Hair Dye Changes According to Temperature

Hair Dye Changes According to Temperature PHOTOGRAPH: Pixabay/katyandgeorge | Under CC0 1.0

The 2017 London Fashion Week saw new kind of hair dye that can camouflage itself according to the temperature. Basically, once the hair dye is applied on the hair, it can change its color depending on the environment. The person behind this innovation is London-based fashion artist Lauren Bowker who dubbed her innovation as Fire.

Hair dye ‘Fire’ changes color depending on the temperature

Bowker’s company, The Unseen, enabled the development of the color-changing hair dye as a part of their reactive fashion creations. It reacts on changing temperature conditions. The dye can be red when outside and change into a more natural color when the person goes indoors. Basically, the carbon-based molecules of Fire will alter the light absorption when subjected to temperature changes. These molecules are responsible for the alteration of the hair dye’s color.

Bowker, a.k.a. The Alchemist, is known for using chemistry to innovate design. She based the color changing innovation on material science to create inks, compounds and coatings. The same coating in clothes can also change color depending on the temperature and humidity.

Bowker specially developed the dye to reveal a number of colors which was formerly unknown. Bowker formulated the dye to be responsive in various temperature fluctuations. The colors are available in shades, which range from bright red to subtle pastels.

After the dye is applied to the hair, the molecules at the core quickly react. One molecule is more stable than the other molecule’s carbon bond during a temperature change. This will react and produce a molecule that will have a slight different absorption of light, changing the hair color.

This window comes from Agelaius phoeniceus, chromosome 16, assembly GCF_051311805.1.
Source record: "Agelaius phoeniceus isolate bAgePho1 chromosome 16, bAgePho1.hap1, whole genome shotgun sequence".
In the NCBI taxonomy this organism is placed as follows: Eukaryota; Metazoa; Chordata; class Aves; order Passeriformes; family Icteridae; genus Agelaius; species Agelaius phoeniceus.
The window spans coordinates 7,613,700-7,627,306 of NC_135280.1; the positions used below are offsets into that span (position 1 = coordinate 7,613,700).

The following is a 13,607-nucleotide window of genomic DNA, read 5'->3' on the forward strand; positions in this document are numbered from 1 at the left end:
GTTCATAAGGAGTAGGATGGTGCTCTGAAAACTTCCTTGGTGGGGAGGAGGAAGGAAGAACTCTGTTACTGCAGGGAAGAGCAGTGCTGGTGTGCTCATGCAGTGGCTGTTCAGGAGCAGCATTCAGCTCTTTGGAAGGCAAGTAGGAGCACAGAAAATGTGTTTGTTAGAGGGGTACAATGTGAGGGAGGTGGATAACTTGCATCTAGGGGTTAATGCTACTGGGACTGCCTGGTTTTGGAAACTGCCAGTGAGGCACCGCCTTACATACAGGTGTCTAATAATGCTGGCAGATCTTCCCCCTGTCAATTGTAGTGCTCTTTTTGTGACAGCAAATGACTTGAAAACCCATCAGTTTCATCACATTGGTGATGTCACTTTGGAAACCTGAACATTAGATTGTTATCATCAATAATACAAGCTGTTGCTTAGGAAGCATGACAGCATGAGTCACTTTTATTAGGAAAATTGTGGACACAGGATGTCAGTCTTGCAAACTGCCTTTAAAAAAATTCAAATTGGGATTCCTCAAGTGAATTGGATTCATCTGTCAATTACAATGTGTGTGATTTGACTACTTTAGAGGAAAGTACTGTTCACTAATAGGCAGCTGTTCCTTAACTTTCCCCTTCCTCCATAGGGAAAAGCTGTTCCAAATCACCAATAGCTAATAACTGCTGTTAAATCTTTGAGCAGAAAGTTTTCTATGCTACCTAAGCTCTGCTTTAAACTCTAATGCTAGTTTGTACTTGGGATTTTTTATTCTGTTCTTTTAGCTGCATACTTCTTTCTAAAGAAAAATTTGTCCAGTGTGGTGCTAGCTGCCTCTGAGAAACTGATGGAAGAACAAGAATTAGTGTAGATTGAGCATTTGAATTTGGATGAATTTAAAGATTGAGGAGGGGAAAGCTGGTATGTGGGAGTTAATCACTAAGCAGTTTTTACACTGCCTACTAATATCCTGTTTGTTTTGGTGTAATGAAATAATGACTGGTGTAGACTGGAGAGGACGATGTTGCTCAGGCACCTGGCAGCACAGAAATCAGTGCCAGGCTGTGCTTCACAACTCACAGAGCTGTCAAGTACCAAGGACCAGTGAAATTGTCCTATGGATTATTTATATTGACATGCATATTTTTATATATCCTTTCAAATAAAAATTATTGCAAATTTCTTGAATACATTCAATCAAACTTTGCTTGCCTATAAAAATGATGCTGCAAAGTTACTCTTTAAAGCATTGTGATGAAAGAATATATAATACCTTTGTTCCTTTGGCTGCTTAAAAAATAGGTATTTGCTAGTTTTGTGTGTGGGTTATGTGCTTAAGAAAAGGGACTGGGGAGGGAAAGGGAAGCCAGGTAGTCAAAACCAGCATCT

Fire has to undergo safety and clinical tests

Unfortunately, the chemicals used for the hair dye can be harmful. Forbes reported that the thermochromic in Fire is toxic. Bowker, along with her team, worked to get around the hurdle. They worked on the dye so that it will not affect the scalp during application.

Bowker does not simply want Fire to amuse people. She wanted to encourage the women around the world to increase their participation in science. Moreover, Bowker used less toxic materials in creating the color-changing dye. Typically, its effects are the same as the typical hair dye from the stores. However, safety officials have fully assess the product before it will be available in stores.

Currently, Bowker is looking for a commercial partner to help for the marketing of the product. The Unseen will likely license the product to a popular hair care brand. If all goes well for the clinical and safety testing, Fire can possibly hit the stores before 2017 ends.

Read Lauren Bowker’s full interview with WIRED. To more about The Unseen visit its official website.

Read also: Robotic Albert Einstein Can Tutor Kids in Science, Math and Physics